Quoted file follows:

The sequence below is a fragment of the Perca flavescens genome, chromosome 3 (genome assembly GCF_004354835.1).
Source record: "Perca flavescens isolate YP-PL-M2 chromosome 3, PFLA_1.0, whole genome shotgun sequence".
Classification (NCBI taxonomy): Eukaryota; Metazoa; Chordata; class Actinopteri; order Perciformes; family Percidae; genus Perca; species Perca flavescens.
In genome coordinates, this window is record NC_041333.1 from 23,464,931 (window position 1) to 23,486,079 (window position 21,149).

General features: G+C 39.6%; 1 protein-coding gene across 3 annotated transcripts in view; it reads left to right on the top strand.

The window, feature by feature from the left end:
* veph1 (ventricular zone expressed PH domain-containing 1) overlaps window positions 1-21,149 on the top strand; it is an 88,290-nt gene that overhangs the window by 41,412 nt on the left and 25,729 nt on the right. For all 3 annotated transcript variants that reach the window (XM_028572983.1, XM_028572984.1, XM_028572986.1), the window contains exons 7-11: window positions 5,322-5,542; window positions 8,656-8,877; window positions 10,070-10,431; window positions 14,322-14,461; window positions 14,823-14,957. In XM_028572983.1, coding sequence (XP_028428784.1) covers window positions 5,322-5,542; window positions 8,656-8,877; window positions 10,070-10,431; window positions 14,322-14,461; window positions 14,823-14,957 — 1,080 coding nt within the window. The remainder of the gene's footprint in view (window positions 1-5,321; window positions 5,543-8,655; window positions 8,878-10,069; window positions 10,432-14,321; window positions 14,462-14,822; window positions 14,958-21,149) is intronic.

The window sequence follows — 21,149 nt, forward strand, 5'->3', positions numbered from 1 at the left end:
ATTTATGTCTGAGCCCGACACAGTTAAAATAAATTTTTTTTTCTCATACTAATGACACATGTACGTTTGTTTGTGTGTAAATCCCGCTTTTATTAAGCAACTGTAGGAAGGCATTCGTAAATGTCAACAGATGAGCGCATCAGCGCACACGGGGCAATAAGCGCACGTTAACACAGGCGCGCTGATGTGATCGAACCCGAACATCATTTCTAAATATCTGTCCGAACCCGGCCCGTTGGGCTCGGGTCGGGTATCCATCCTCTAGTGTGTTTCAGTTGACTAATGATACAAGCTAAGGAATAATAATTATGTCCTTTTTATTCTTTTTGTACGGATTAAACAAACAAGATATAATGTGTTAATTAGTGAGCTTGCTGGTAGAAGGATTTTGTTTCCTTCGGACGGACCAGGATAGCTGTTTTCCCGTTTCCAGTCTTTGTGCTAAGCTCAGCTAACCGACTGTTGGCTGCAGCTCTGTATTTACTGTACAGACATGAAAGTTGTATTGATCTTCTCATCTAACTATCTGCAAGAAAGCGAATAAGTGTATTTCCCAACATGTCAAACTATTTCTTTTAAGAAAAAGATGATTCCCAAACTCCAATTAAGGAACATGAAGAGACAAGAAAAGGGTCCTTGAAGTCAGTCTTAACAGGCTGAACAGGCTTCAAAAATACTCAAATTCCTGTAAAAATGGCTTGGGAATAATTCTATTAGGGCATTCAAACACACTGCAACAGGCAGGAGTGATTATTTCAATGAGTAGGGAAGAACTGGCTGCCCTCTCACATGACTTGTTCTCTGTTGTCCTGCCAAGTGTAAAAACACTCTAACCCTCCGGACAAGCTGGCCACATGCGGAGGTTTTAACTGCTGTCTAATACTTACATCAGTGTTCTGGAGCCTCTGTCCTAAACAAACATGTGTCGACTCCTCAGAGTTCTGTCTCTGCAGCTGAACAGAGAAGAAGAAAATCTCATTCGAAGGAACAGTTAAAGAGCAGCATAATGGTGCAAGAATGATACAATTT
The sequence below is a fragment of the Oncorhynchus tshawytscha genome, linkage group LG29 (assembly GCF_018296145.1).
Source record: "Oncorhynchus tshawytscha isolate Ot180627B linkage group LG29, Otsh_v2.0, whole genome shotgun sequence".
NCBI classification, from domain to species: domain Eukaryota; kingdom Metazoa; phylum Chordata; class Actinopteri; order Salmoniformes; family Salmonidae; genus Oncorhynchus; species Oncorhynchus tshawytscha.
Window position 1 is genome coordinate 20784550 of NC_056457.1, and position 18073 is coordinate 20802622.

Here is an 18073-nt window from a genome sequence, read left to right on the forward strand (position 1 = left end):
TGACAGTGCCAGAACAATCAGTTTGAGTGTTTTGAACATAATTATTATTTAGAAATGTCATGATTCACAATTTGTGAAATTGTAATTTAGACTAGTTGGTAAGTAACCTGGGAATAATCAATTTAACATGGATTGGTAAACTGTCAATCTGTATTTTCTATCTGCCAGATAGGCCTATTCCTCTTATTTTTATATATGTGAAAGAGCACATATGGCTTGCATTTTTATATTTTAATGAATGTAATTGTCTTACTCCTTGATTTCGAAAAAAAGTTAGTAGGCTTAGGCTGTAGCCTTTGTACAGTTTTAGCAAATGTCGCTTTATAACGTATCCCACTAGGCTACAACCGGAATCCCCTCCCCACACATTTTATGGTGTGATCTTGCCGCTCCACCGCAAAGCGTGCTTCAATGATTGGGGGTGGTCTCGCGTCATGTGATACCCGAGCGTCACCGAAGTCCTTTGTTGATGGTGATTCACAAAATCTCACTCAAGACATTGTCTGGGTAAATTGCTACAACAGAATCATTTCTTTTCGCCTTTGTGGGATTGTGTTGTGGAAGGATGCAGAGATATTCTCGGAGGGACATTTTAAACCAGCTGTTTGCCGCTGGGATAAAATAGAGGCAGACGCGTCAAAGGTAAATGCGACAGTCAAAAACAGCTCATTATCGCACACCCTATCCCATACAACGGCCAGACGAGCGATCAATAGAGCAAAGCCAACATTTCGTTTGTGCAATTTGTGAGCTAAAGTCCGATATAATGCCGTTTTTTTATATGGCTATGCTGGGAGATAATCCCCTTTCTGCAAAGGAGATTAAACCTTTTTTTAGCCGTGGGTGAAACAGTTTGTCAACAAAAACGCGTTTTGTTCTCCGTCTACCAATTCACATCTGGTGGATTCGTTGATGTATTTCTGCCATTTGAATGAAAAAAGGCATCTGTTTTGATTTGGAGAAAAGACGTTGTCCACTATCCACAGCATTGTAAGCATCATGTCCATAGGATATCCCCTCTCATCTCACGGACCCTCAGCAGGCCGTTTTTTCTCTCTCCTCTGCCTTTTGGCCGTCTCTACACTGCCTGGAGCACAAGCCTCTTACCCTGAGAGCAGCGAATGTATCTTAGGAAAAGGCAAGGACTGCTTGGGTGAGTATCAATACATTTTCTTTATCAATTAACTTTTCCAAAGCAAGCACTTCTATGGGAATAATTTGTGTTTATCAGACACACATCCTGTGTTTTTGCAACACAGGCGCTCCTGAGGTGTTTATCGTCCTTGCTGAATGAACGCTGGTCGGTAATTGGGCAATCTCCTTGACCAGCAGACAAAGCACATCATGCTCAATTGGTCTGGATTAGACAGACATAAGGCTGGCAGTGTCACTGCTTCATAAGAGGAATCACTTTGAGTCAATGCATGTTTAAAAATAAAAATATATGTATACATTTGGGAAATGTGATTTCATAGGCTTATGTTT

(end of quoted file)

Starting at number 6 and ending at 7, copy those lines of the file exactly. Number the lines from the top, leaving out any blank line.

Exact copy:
The window, feature by feature from the left end:
* veph1 (ventricular zone expressed PH domain-containing 1) overlaps window positions 1-21,149 on the top strand; it is an 88,290-nt gene that overhangs the window by 41,412 nt on the left and 25,729 nt on the right. For all 3 annotated transcript variants that reach the window (XM_028572983.1, XM_028572984.1, XM_028572986.1), the window contains exons 7-11: window positions 5,322-5,542; window positions 8,656-8,877; window positions 10,070-10,431; window positions 14,322-14,461; window positions 14,823-14,957. In XM_028572983.1, coding sequence (XP_028428784.1) covers window positions 5,322-5,542; window positions 8,656-8,877; window positions 10,070-10,431; window positions 14,322-14,461; window positions 14,823-14,957 — 1,080 coding nt within the window. The remainder of the gene's footprint in view (window positions 1-5,321; window positions 5,543-8,655; window positions 8,878-10,069; window positions 10,432-14,321; window positions 14,462-14,822; window positions 14,958-21,149) is intronic.